But Israelis still face the acclimation challenges that Ovadia is trying to combat. Yuval Machlin, who moved to Silicon Valley two months ago, noticed the difference in decibels. In Israel, when techies meet they immediately begin talking over each other. In America, Machlin said, he has walked into meetings where 30 employees are just sitting there in silence.
“Sometimes you see someone who says something you disagree with,” said Machlin, who works at Tangent Logic, a product services company. “In Israel, three seconds wouldn’t have passed and you would have interrupted him and started a discussion, which I think is more efficient. The people here know what they’re doing, and that’s proven, but it’s different. I didn’t expect it to be that different.”
Israel sees itself as the “Start-up Nation,” the title of the popular 2009 book on the country’s entrepreneurial bent, but many Israelis find it an eye-opening experience when they realize just how small their role in the world of tech really is. The Jewish state might have a good reputation, but it’s still foreign to Silicon Valley, said Moshik Raccah, a co-founder of IEFF. The qualifications that so impress Israeli investors — like service in the Israel Defense Forces’ elite 8200 intelligence unit — mean nothing to most American venture capitalists or employers.
Plus, said Raccah, Israelis have names that can be hard to pronounce.
“Our names, [like] Kochavit, how do you say that?” he said. “Even if it’s a bias people would never admit, it’s still a challenge.”
To overcome these issues, Israelis are forging connections in everyday life as well. Palo Alto’s JCC, for example, has made a special effort to cater to Israelis. Adults gather there to barbecue on Israeli Independence Day or plant trees on Tu b’Shvat, the Jewish arboreal new year. Middle schoolers take courses run by Eitanim, a project-based leadership program affiliated with the Israeli American Council that focuses on developing students’ entrepreneurial skills while strengthening their connections to Israel. There’s an apartment complex in the town of Sunnyvale that has so many Israeli expats that they’ve nicknamed it “the kibbutz.”
Near the kibbutz is a falafel shop that serves relatively obscure Israeli food like sabich, an egg and eggplant sandwich, and a chickpea dish called masabacha. In Palo Alto, the more mainstream Oren’s Hummus, founded by serial tech entrepreneur Oren Dobronsky, offers creamy Israeli-style hummus in several styles, as well as coffee — Turkish and instant — imported from Israel.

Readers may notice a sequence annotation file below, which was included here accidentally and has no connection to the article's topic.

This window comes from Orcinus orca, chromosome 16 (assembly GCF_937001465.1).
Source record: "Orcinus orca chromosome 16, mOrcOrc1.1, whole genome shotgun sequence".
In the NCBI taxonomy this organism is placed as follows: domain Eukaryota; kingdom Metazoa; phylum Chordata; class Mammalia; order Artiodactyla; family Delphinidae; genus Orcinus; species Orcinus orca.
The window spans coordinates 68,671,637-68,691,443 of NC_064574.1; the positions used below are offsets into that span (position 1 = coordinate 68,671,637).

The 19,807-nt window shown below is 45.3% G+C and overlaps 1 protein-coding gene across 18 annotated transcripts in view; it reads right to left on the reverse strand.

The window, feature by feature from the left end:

But such comforts can’t erase the challenges of living an ocean and 10 time zones away. Raccah said he sees fewer Israelis making the move than in past years. In part, that’s because telecommuting has made communication easier. Also, the growth of New York’s tech scene has drawn Israelis who want to be close to the action and money, but “only” an 11-hour flight away.
“If you’re sending your CEO or BizDev team to the U.S., it’s much easier to work from New York,” Raccah said.
In San Francisco, he added, “you have no overlap of workday and the flight is much longer.”
Still, for many Israelis, the opportunities and creature comforts provided by the Bay Area are unparalleled. There’s also the bonus of residing in one of America’s most liberal states — a situation not lost on the mostly secular and left-wing entrepreneurial set, who see the distance from Israel’s right-wing government as a bonus.
Despite these perks, however, for most of these techies, Israel is home. It’s where their families and childhood friends live; it’s where they can joke in Hebrew; it’s where they can talk over each other without getting dirty looks. The Israelis living in the Bay Area don’t rule out moving back someday — even Raccah, who moved to the area in 2001.
“We find it harder to adapt here, to say ‘I’m American,'” Raccah said. “We’ve been so indoctrinated. I’m Israeli. I want my kids to go to the army. I want to see my family every week. I want to joke in Hebrew. That’s the stuff that we miss.”